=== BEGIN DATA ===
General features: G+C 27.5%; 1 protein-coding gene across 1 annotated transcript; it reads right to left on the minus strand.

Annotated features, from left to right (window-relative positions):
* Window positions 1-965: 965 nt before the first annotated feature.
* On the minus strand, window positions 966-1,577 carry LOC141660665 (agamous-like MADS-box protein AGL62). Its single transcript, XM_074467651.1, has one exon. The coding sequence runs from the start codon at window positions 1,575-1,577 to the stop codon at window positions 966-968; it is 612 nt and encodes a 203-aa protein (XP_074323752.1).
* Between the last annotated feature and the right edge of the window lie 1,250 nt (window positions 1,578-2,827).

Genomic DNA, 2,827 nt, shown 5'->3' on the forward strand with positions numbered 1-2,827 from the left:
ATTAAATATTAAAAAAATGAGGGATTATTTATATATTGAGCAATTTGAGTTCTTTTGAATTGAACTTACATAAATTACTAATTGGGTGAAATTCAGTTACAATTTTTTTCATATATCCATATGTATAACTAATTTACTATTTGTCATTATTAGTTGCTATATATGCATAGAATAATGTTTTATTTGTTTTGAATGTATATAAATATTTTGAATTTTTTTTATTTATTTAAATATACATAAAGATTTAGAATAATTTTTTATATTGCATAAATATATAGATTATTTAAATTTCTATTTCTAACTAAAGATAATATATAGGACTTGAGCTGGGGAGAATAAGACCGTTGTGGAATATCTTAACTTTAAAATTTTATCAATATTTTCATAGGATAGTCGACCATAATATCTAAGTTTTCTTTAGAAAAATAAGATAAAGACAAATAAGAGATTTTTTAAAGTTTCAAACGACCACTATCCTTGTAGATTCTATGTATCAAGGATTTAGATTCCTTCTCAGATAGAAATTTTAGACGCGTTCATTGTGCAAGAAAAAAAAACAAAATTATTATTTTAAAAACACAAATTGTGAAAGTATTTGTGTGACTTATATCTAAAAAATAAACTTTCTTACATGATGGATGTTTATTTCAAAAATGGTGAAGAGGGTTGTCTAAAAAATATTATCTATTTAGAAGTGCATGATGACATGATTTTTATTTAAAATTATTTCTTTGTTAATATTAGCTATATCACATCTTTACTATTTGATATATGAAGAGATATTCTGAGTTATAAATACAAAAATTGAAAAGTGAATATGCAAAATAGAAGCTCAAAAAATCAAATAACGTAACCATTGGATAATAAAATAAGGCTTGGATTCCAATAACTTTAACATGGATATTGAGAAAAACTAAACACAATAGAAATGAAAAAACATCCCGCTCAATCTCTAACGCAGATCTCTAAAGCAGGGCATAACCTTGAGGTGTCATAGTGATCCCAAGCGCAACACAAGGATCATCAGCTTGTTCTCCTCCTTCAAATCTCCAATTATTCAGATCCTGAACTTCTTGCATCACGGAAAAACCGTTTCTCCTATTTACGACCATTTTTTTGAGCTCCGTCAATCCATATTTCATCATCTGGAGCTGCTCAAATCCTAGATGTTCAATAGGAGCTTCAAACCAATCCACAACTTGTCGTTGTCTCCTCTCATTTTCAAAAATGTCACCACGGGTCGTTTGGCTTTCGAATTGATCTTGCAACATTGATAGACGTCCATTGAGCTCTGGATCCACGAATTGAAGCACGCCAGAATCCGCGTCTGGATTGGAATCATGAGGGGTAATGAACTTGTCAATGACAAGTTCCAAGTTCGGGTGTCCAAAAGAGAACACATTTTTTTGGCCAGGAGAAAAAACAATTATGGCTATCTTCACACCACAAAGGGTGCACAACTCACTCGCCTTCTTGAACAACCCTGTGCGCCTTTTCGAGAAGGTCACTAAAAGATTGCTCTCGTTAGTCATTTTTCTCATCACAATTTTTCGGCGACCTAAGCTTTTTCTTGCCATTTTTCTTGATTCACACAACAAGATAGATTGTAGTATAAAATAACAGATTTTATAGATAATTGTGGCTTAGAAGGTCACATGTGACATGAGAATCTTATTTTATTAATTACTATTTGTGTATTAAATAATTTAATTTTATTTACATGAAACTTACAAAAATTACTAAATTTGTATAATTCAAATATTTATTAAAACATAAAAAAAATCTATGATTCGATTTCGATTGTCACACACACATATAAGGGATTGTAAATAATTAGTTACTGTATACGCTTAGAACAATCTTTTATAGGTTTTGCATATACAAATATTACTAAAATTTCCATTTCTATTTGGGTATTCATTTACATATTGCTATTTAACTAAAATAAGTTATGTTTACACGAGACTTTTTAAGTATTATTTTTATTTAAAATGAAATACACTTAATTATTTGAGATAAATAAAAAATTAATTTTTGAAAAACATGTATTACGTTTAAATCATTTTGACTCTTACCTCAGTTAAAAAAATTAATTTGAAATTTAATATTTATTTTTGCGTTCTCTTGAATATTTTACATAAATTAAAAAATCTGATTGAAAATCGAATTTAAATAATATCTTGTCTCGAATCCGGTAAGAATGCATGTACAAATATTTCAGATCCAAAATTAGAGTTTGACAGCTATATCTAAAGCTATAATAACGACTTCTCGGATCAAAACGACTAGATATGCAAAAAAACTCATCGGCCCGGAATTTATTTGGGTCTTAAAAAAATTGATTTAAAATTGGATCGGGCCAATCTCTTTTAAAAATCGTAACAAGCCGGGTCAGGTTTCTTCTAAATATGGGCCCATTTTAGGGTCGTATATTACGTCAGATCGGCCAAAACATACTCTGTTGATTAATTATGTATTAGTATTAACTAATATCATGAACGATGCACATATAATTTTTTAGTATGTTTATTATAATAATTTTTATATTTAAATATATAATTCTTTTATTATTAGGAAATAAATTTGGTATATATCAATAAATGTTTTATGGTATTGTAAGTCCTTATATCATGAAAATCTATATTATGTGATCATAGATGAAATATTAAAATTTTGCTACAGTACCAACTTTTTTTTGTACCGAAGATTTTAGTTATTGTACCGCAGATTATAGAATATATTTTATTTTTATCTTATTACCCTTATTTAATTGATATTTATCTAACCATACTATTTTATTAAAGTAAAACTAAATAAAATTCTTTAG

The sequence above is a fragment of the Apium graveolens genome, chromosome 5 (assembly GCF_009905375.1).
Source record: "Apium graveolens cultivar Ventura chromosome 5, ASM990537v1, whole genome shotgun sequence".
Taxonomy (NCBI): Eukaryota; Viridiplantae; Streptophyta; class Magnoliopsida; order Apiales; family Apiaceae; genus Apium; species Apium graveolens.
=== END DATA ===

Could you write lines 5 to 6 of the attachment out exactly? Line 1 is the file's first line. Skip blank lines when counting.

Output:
* Between the last annotated feature and the right edge of the window lie 1,250 nt (window positions 1,578-2,827).

Genomic DNA, 2,827 nt, shown 5'->3' on the forward strand with positions numbered 1-2,827 from the left: